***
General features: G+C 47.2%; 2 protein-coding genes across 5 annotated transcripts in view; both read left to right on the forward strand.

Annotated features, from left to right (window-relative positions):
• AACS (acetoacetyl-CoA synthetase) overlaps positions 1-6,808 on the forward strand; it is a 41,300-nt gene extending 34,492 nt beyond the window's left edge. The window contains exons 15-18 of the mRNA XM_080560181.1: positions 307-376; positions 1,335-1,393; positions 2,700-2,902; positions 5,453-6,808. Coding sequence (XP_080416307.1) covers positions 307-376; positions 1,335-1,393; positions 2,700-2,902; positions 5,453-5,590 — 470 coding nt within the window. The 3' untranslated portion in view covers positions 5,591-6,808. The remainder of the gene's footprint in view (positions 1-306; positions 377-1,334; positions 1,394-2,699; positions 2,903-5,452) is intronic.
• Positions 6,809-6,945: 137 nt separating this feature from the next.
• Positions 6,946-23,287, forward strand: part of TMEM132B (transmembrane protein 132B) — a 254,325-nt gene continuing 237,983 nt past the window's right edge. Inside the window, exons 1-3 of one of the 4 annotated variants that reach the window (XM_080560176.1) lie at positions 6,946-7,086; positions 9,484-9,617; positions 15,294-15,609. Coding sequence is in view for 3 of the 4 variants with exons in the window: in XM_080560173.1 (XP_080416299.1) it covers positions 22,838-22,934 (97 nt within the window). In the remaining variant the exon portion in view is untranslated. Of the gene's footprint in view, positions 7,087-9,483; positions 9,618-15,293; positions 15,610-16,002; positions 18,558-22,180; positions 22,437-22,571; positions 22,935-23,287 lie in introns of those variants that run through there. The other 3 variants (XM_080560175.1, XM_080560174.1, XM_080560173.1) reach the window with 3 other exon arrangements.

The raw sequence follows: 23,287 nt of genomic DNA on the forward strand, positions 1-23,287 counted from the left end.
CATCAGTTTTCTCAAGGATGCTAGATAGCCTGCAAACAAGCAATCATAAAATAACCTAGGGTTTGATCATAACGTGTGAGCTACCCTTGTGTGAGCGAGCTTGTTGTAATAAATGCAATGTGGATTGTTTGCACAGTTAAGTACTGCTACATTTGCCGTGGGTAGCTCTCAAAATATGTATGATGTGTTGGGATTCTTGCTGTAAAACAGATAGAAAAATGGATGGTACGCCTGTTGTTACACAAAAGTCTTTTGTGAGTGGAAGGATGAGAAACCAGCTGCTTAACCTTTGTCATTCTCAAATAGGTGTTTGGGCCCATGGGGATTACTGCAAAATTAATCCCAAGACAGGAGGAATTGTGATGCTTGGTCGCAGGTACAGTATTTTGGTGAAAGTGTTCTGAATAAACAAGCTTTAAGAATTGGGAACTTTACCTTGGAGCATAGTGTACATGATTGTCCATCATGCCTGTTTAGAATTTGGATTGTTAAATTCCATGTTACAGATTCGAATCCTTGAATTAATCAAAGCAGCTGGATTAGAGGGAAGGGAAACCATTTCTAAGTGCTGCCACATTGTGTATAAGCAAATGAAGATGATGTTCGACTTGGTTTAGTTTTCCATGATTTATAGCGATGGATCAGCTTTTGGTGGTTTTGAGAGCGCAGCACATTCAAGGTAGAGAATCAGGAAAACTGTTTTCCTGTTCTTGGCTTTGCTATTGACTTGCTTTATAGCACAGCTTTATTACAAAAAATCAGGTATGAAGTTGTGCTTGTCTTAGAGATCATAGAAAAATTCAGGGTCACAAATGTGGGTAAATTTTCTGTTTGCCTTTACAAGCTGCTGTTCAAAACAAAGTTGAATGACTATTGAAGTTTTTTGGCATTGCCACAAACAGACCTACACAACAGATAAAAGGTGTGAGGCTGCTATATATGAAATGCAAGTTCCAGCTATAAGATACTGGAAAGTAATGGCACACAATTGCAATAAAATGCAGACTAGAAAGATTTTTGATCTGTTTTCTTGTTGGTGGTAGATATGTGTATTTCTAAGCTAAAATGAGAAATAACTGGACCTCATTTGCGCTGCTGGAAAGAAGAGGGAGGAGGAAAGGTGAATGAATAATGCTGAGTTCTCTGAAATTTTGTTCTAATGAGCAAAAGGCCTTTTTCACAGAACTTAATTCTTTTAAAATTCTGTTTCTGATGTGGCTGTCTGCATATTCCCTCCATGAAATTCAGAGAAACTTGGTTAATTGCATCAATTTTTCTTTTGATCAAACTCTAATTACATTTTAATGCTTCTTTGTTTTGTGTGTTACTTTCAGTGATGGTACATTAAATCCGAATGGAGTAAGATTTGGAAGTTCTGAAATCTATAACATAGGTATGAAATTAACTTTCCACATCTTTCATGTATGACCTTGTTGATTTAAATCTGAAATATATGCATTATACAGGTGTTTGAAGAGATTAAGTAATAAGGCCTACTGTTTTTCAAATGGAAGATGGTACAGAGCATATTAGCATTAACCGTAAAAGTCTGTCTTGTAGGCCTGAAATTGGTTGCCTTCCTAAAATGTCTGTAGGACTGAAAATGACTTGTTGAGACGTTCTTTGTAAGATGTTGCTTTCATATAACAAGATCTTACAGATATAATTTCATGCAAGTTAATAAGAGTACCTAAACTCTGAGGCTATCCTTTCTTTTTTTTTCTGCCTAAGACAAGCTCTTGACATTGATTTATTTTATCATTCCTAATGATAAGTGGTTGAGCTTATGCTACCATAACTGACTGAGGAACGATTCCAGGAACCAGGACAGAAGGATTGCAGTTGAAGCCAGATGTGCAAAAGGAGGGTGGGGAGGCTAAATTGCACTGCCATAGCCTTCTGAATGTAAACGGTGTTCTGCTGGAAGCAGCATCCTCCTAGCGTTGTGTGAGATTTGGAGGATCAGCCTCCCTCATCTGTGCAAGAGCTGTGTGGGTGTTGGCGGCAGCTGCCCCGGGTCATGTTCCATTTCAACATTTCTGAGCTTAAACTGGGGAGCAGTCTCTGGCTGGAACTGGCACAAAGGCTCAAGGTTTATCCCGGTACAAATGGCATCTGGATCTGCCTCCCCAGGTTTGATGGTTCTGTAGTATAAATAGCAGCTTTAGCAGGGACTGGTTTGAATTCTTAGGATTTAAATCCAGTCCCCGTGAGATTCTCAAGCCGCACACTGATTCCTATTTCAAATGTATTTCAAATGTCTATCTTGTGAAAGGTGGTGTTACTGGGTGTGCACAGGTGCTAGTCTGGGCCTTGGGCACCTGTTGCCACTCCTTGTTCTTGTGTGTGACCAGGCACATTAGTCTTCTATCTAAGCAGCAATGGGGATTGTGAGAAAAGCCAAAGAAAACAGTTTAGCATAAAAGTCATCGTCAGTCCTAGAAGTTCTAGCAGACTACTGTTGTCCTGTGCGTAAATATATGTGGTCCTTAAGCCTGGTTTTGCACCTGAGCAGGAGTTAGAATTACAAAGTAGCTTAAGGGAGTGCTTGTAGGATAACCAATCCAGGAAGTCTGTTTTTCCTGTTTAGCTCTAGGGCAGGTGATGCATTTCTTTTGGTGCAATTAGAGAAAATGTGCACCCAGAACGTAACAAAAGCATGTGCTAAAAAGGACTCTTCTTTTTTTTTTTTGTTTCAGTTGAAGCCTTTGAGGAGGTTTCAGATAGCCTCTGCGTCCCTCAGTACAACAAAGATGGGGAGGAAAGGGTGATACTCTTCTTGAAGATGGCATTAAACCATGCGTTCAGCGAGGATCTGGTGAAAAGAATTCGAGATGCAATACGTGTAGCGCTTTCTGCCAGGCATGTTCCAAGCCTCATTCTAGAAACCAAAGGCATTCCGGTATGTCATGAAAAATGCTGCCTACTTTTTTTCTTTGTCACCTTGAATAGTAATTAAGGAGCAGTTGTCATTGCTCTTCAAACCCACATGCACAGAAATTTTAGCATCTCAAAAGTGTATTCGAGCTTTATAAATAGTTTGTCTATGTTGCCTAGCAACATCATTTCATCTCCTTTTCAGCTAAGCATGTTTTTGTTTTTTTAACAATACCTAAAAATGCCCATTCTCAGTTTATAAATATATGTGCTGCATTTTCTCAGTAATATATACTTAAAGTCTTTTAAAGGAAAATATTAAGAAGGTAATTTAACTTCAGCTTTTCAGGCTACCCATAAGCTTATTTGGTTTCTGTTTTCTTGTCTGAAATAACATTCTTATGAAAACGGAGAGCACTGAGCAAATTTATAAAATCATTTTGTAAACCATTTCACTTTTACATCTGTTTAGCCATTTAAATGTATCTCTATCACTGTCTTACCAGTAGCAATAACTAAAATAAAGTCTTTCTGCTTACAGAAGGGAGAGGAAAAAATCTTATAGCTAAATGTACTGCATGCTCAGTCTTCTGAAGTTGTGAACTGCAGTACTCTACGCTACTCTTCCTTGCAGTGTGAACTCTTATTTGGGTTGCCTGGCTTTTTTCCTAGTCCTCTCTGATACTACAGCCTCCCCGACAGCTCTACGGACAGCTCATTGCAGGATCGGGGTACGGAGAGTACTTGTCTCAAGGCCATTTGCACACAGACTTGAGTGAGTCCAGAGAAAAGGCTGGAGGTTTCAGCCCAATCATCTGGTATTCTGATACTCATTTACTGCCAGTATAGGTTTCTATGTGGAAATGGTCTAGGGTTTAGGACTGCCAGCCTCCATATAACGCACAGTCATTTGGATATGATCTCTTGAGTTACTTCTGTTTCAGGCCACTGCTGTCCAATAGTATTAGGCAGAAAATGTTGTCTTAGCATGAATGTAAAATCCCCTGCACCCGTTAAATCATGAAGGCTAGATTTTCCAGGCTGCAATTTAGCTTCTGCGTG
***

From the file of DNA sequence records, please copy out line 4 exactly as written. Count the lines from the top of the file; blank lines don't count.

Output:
• Positions 6,809-6,945: 137 nt separating this feature from the next.